In order to carry out astigmatism adjustment in an electron beam apparatus as shown in FIGS. 4 and 5, the present invention utilizes a pattern having lines and spaces running in two orthogonal directions and selected from the wiring patterns formed on wafer W so as to be able to simultaneously observe lines running vertically and horizontally. An example of the pattern is a box pattern having lines and spaces the width of which is 180 nm, as shown in FIG. 6(A). By irradiating such a pattern with an electron beam, a digital image of the pattern is obtained from image process unit 15 and 27. As a result, if a digital image indicating that a sectional shape of the electron beam is an ellipse 31 having the major axis in the direction of X axis, as shown in FIG. 6(B), is outputted, a pair of electrodes or coils of astigmatism adjuster 17, 29 located on the X axis is applied with a correction voltage having an appropriate magnitude to make astigmatism adjustment of the electron beam. As a result, the sectional shape of the electron beam can be adjusted to a circle 33 through an ellipse 32 having a shorter major axis than ellipse 31. It is noted that a width “d” represents the degree of sharpness of a pattern in the direction of Y axis.

Similarly, if a digital image indicating that a sectional shape of the electron beam is an ellipse having the major axis in the direction of Y axis perpendicular to the X axis is outputted, a pair of electrodes or coils of the astigmatism adjuster located on the Y axis is applied with an appropriate correction voltage to make the sectional shape circular.

In practice, a sectional shape of the electron beam does not change in the direction of one axis only, that is, in the direction of X axis or Y axis. It is general that the sectional shape is changed to an ellipse 41 which inclines in the direction of an azimuth angle α, as shown in FIG. 7, for example. Then, in the electron beam apparatus shown in FIGS. 4 and 5, astigmatism adjustment in the direction of X axis is carried out, using astigmatism adjuster 17, 29, to the electron beam having the sectional shape of ellipse 41, while observing an image outputted from image process unit 15, 27, to adjust the sectional shape of the electron beam to be ellipse 42 having the major axis in the direction of Y axis. By doing this, the resolution in the direction of Y axis can be improved. Then, astigmatism adjustment is carried out to the electron beam having the sectional shape of ellipse 42 to cause the sectional shape to be a circle 43. By doing this, an ideal round beam can be obtained from the electron beam and the astigmatism adjustment to the electron beam is completed. In FIG. 7, the width dX in the direction of X axis represents the degree of sharpness of a line in the direction of Y axis and the width dY in the direction of Y axis represents the degree of sharpness of a line in the direction of X axis.

It is noted that the explanation has been made in the above to carry out astigmatism adjustment in the direction of X axis before carrying out astigmatism adjustment in the direction of Y axis, but, reversely, the sectional shape of the electron beam can be changed to circle 43 by carrying out astigmatism adjustment in the direction of Y axis before carrying out astigmatism adjustment in the direction of X axis.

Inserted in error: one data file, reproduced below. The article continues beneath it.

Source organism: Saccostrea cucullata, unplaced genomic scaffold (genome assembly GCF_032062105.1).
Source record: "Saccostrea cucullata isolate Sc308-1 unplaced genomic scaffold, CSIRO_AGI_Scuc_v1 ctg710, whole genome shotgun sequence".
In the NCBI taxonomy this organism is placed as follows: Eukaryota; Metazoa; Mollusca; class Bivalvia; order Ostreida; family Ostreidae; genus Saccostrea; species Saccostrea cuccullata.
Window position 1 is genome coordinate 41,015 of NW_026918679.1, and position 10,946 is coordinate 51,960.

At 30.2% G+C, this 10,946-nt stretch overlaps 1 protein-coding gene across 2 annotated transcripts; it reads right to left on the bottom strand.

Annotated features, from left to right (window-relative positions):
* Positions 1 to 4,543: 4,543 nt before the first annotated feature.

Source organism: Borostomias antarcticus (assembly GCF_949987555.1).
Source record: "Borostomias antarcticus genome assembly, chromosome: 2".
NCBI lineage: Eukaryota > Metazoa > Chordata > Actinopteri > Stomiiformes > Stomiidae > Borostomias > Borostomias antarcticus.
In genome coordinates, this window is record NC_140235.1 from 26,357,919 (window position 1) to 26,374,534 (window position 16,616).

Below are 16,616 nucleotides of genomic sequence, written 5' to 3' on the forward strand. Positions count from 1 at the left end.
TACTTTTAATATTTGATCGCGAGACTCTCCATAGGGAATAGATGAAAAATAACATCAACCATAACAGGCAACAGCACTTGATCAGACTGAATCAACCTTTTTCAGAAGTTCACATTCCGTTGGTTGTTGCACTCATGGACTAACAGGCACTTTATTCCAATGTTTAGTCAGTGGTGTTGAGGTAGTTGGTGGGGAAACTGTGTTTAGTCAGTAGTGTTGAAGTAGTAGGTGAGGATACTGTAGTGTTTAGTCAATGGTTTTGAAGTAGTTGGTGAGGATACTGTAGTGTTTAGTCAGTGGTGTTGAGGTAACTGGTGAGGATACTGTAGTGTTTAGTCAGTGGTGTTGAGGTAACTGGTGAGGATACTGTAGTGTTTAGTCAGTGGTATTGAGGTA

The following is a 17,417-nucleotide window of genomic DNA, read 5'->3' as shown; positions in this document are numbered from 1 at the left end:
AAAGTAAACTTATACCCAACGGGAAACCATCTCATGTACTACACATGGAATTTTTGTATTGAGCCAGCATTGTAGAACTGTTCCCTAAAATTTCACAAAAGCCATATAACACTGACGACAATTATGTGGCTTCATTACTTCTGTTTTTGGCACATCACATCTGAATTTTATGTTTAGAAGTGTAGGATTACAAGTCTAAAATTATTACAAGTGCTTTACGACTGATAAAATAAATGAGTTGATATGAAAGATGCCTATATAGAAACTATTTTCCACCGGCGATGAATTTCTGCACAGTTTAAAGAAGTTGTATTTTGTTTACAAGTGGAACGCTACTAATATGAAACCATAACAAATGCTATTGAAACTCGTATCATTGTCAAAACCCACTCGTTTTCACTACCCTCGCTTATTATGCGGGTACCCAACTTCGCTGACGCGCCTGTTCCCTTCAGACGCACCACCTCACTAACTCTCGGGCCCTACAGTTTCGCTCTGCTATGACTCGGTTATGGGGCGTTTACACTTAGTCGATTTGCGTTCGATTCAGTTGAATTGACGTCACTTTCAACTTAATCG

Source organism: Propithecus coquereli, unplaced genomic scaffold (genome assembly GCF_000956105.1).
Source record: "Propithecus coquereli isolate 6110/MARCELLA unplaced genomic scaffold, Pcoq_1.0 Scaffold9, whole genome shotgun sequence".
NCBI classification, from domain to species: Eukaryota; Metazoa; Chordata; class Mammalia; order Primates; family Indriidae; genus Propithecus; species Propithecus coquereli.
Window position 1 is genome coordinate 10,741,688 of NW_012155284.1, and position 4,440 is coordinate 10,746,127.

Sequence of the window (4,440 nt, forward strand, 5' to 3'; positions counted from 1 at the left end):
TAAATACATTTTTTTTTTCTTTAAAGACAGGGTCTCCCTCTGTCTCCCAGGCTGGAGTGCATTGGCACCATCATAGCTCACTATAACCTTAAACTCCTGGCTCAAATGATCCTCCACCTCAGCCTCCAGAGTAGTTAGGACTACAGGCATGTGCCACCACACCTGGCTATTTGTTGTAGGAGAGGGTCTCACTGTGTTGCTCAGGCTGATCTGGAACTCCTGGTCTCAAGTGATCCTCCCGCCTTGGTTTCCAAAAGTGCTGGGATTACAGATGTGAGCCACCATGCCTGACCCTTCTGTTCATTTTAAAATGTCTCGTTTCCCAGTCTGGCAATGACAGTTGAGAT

In order to carry out astigmatism adjustment, using the above-described process, to an electron beam having a sectional shape of ellipse 41 as shown in FIG. 7, the following steps are performed. In the explanation below, it should be noted that correction of the shape of an electron beam in the direction of X axis makes longitudinal lines in a photographed pattern clear and correction of the shape of an electron beam in the direction of Y axis makes lateral lines in a photographed pattern clear.

(1) An electron beam is irradiated to a wafer including a pattern having relatively wide lines and spaces (for example, the line width is 180 nm), and a static image thereof is obtained at predetermined resolution;

(2) The process moves to a box pattern (for example, a box pattern having lines and spaces having a certain amount of width as shown in FIG. 6(A)) in the obtained image having lines running vertically and horizontally or perpendicular to each other;

(3) Using an autofocus function of the electron beam apparatus, a value for adjusting focus, Fv, is obtained from the box pattern of interest when the longitudinal lines can be seen clearly. Specifically, a correction voltage VX for correcting longitudinal astigmatism is applied to the multipole of astigmatism adjuster 28 and a value for adjusting focus, Fv1, is obtained when the longitudinal lines can be seen clearly;

(4) Then, a focal value for adjusting focus, Fh, is obtained when lateral lines can be seen clearly. Specifically, a correction voltage VY for correcting lateral astigmatism is applied to the multipole of astigmatism adjuster 28 and a value for adjusting focus, Fh1, is obtained when the lateral lines can be seen clearly, while fixing VX1, a correction voltage when Fv1. If the shape of the irradiating beam is circular, Fv1 and Fh1 should coincide with each other. However, since the line width of the observed object is relatively large, such as 180 nm, it is contemplated that such an order has distorted the beam shape. Then, in the next step, an image of a pattern having a smaller line width is obtained and astigmatism of the electron beam is corrected on the basis of the obtained image;